• Tabrez Siddiqui headshot
  • Associate professor

    Max Rady College of Medicine
    Physiology and Pathophysiology
    University of Manitoba
    Room SR422 – Kleysen Institute for Advanced Medicine
    710 William Avenue
    Winnipeg, Manitoba R3E 0Z3

    Phone: 204-318-2564


  • Biomedical Engineering Program, University of Manitoba 

Research themes

  • Synapse development
  • Synaptic plasticity
  • Molecular logic of neural circuits
  • Autism spectrum disorder
  • Schizophrenia

Research affiliations

  • Principal investigator, Kleysen Institute for Advanced Medicine, Health Sciences Centre
  • Research scientist, Children’s Hospital Research Institute of Manitoba (CHRIM)

Research summary

Synapse development requires adhesion of appropriate axons and dendrites, accompanied by local recruitment of presynaptic vesicle release machinery in axons and apposing neurotransmitter receptor signal transduction machinery in dendrites.

These processes are coordinated by a class of trans-synaptic adhesion proteins known as synapse organizers.

Synapse organizing proteins coordinate the broad spectrum of processes constituting synapse development, including formation and maintenance of synapses, as well as mediating experience-dependent changes in synaptic properties, a phenomenon known as synaptic plasticity.

Numerous mutations or copy number variations in genes encoding synapse organizers disrupt synaptic function and increase the risk for neuropsychiatric disorders such as autism and schizophrenia.

The goals of the Siddiqui research program are:

  1. to determine the molecular mechanisms of synapse development and function in both the developing and mature brain
  2. to determine the mechanisms governing long lasting changes in synaptic properties (plasticity)
  3. to determine how synapses are specified and organized in the mammalian brain
  4. to discover and test regulatory mechanisms governing synaptic function

The Siddiqui lab research program will generate fundamental knowledge of how neuronal circuits form and function and will open untapped lines of inquiry with strong potential to yield novel small molecule therapeutics targeting synapse organizers.


Dr. Tabrez Siddiqui trained as a biophysicist and biochemist during his graduate studies at the Max Planck Institute for Biophysical Chemistry in Goettingen, Germany. For postdoctoral work at the University of British Columbia, he worked on mechanisms of neuronal synapse development. His postdoctoral work has contributed immensely to understanding how glutamatergic synapses form and function in the brain. In 2014, Dr. Siddiqui joined the University of Manitoba where he is appointed in the department of physiology and pathophysiology. The Siddiqui lab is located at the Klyesen Institute for Advanced Medicine, where he is a principal investigator in the Neuroscience Research Program. The Siddiqui lab focuses on the roles of synaptic adhesion and scaffolding molecules in the development, maintenance and plasticity of synapses and how these processes can be regulated in health and disease. Dr. Siddiqui has nurtured a multifaceted research program encompassing the molecular, systems, and behavioural branches of neuroscience. The Siddiqui lab has developed diverse approaches to address their questions; protein chemistry, glycobiology, cellular assays, molecular genetics, viral methods to manipulate neuronal circuits, slice electrophysiology, and animal behaviour.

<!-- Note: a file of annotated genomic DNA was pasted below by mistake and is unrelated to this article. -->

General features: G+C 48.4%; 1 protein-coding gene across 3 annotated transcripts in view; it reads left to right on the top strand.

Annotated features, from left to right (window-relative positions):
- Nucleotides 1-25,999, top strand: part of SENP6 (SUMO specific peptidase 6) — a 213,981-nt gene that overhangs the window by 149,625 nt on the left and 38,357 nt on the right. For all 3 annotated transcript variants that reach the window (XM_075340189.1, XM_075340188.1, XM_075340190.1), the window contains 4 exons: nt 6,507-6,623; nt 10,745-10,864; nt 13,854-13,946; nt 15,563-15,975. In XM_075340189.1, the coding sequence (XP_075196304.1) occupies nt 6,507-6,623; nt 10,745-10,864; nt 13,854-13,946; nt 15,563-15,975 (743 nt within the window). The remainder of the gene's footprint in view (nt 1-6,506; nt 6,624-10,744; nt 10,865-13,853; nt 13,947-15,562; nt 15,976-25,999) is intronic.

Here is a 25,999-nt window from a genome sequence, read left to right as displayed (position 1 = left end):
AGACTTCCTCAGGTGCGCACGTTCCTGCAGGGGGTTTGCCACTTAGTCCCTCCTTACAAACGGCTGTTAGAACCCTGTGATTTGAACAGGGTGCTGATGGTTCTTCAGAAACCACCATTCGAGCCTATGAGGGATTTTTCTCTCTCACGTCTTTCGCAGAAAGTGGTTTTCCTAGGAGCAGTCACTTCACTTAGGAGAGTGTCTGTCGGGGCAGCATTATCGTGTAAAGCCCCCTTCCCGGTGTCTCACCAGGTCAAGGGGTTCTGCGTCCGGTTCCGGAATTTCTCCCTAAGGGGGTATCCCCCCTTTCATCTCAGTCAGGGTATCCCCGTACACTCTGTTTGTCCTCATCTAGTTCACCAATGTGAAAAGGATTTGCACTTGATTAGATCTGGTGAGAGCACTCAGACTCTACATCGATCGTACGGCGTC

• PhD, Department of Neurobiology, Max Planck Institute for Biophysical Chemistry, International Max Planck Research School and Georg-August University Göttingen, Germany (2006)
  • Master of Science, Molecular Biology, International Max Planck Research School and Georg-August University Göttingen, Germany (2003) 
  • Bachelor of Science, Department of Biochemistry, Aligarh Muslim University, Aligarh, India (2000)



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Contact us

Physiology and Pathophysiology
432 Basic Medical Sciences Building
745 Bannatyne Avenue
University of Manitoba
Winnipeg, MB R3E 0J9 Canada